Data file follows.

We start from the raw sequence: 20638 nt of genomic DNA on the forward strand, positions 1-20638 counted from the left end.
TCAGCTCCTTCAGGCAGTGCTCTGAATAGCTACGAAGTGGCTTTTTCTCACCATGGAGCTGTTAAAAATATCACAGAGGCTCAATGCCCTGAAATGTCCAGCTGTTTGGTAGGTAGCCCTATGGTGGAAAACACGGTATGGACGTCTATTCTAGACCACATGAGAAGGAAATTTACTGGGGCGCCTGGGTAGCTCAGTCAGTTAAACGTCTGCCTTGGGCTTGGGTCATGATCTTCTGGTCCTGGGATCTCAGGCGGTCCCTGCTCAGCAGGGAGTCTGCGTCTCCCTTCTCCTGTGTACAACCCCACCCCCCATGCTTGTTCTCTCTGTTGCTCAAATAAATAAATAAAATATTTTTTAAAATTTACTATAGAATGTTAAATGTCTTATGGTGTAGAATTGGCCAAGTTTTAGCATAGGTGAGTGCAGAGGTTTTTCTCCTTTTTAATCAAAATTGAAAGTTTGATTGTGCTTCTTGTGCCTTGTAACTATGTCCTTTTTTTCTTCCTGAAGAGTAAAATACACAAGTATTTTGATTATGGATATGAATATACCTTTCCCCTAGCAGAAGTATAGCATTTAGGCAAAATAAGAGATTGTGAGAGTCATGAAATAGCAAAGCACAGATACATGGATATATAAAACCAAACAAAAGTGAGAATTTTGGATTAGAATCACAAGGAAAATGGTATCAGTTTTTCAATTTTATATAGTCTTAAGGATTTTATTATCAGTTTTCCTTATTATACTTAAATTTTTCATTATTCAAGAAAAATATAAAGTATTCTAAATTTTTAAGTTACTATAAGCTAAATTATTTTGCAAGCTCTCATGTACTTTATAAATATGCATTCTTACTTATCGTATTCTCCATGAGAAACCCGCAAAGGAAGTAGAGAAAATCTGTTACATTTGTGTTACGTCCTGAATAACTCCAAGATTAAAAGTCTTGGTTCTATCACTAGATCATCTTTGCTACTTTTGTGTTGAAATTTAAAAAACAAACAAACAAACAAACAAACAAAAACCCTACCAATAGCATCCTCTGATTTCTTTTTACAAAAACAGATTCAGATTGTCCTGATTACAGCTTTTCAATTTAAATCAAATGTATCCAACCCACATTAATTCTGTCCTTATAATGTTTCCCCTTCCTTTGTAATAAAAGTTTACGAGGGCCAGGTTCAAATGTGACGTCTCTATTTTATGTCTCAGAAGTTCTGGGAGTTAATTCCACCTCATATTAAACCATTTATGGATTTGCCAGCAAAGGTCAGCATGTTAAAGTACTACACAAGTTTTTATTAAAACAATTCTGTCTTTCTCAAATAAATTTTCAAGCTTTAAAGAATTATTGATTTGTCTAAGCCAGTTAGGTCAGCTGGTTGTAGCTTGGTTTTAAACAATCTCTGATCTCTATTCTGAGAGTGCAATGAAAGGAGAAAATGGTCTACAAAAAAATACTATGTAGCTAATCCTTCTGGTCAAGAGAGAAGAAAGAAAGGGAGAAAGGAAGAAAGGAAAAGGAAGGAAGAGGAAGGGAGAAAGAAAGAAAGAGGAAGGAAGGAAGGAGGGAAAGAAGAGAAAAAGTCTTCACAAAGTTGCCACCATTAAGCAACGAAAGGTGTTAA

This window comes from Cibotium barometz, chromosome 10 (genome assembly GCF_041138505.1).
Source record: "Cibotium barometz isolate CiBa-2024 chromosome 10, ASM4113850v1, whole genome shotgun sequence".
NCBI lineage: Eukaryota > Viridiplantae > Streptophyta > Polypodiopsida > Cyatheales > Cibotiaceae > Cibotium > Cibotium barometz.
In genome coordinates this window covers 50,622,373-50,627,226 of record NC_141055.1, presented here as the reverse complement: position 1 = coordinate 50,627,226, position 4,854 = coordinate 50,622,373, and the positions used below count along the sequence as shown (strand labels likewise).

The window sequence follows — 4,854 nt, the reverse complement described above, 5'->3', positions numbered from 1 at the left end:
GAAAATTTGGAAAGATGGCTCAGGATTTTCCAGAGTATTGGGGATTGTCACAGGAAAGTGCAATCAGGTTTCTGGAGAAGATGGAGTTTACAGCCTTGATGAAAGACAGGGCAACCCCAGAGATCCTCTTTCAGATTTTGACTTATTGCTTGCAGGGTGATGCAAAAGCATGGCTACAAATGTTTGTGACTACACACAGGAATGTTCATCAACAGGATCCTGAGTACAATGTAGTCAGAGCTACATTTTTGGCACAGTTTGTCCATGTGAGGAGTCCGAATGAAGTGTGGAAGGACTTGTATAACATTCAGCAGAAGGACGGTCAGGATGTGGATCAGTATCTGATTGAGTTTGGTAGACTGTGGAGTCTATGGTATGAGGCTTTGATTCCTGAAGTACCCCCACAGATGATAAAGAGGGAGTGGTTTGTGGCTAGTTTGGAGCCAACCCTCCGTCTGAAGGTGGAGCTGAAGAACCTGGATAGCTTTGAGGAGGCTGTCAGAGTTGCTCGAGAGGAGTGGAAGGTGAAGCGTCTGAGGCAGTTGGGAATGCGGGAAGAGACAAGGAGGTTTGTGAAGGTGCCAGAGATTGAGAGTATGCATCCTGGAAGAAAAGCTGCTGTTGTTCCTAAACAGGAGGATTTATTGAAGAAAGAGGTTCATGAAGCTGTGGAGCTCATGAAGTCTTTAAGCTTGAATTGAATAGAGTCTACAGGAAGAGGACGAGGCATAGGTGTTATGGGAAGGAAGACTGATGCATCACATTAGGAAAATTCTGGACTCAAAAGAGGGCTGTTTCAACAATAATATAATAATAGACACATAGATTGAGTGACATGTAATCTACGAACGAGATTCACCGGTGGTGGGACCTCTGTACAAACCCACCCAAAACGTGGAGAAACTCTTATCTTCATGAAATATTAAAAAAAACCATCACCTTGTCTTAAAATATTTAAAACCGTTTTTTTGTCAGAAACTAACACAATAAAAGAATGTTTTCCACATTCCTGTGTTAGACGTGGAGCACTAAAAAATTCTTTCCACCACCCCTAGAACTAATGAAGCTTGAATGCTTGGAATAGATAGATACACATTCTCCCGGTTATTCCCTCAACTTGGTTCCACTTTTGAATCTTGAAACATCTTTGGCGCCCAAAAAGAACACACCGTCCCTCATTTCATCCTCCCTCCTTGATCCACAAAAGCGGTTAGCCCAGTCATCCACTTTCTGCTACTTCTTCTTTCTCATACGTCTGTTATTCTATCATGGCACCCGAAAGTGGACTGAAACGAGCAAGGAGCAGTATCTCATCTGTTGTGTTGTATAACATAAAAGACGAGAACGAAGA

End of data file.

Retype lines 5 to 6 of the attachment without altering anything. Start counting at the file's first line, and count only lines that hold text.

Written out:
NCBI lineage: Eukaryota > Viridiplantae > Streptophyta > Polypodiopsida > Cyatheales > Cibotiaceae > Cibotium > Cibotium barometz.
In genome coordinates this window covers 50,622,373-50,627,226 of record NC_141055.1, presented here as the reverse complement: position 1 = coordinate 50,627,226, position 4,854 = coordinate 50,622,373, and the positions used below count along the sequence as shown (strand labels likewise).